Game Development Reference
In-Depth Information
Velocity Verlet integration. A variant of Verlet integration that is sometimes
used is the velocity Verlet algorithm (also called Leapfrog integration):
x ( t t )= x ( t )+ v ( t t + a ( t )(Δ t ) 2 / 2 ,
v ( t t/ 2) = v ( t )+ a ( t t/ 2 ,
a ( t t )= f ( x ( t t ) , v ( t t/ 2)) ,
v ( t t )= v ( t t/ 2) + a ( t t t/ 2 ,
where f is a function of position and velocity that yields the acceleration given
by the current context.
The physics engine in Hitman relies on basic Verlet integration only, but in
situations that call for higher accuracy or additional robustness, velocity Verlet
integration may sometimes be more suitable.
Using Verlet integration in a physics simulation. It is easy to implement the
results of the above section in a function that updates a set of unconstrained
particles.
// Use Verlet integration to advance an array of particles
// t: Size of time step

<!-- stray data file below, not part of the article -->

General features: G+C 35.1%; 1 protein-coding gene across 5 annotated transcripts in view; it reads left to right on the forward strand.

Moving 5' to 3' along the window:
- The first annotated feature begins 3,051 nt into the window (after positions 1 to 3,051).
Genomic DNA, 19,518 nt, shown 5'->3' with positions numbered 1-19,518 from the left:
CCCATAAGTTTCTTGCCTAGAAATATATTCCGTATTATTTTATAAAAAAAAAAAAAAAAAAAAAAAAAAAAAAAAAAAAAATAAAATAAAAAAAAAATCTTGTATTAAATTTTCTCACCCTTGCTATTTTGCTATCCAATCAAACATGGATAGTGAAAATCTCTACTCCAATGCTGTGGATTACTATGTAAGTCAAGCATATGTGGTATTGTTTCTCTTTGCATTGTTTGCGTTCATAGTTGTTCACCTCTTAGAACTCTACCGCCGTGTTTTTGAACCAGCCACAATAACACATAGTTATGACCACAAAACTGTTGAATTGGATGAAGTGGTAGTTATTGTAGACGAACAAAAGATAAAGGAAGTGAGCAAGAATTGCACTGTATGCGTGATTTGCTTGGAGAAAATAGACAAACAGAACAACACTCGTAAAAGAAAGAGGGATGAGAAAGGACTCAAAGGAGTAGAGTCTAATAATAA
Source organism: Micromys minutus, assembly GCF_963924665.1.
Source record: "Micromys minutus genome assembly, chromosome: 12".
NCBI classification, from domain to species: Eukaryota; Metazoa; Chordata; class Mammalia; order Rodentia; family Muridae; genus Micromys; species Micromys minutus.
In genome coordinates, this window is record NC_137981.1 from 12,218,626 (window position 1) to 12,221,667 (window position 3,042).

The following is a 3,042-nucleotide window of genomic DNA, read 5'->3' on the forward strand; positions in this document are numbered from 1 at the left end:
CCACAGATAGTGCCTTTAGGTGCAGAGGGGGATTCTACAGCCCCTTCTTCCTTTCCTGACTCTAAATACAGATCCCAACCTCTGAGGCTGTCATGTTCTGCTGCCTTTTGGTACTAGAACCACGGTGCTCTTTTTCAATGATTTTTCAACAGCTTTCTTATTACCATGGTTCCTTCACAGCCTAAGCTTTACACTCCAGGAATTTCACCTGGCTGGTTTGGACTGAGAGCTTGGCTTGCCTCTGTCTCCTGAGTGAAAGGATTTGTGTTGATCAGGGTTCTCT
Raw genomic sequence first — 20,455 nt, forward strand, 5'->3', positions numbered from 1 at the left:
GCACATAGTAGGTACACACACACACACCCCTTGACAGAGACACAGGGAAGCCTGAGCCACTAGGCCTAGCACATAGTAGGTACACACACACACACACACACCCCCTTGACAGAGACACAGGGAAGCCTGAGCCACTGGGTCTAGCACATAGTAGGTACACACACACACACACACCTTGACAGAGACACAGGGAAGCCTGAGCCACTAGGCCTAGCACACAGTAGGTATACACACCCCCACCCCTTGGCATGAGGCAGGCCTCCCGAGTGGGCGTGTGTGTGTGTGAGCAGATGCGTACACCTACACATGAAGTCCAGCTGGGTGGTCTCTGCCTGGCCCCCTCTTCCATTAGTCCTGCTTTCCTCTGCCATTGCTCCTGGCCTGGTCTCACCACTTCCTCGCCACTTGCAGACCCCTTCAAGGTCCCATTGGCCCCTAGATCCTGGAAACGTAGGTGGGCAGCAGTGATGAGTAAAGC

// x: Array of current positions of particles
// x prev: Array of previous positions of particles
// a: Current acceleration of each particle
// n: Total number of particle coordinates
//
void VerletTimeStep( double t, double
x, double
x prev,
double a, int n)
{
double x old;
for ( int i=0; i < n; i++) {
x old = x;
x = 1.99 ∗∗ x 0.99 ∗∗ x prev + a t t;
x prev = x old;
x++;
x prev++;
a++;
}
}
The above code has been written for clarity, not speed. Note that it is possible to
save memory transfers with a double-buffering approach by alternating between
two arrays. Note also that the Verlet formula has been changed slightly to include
the two factors 1 . 99 and 0 . 99 in order to introduce a small amount of drag in the
system for further stabilization.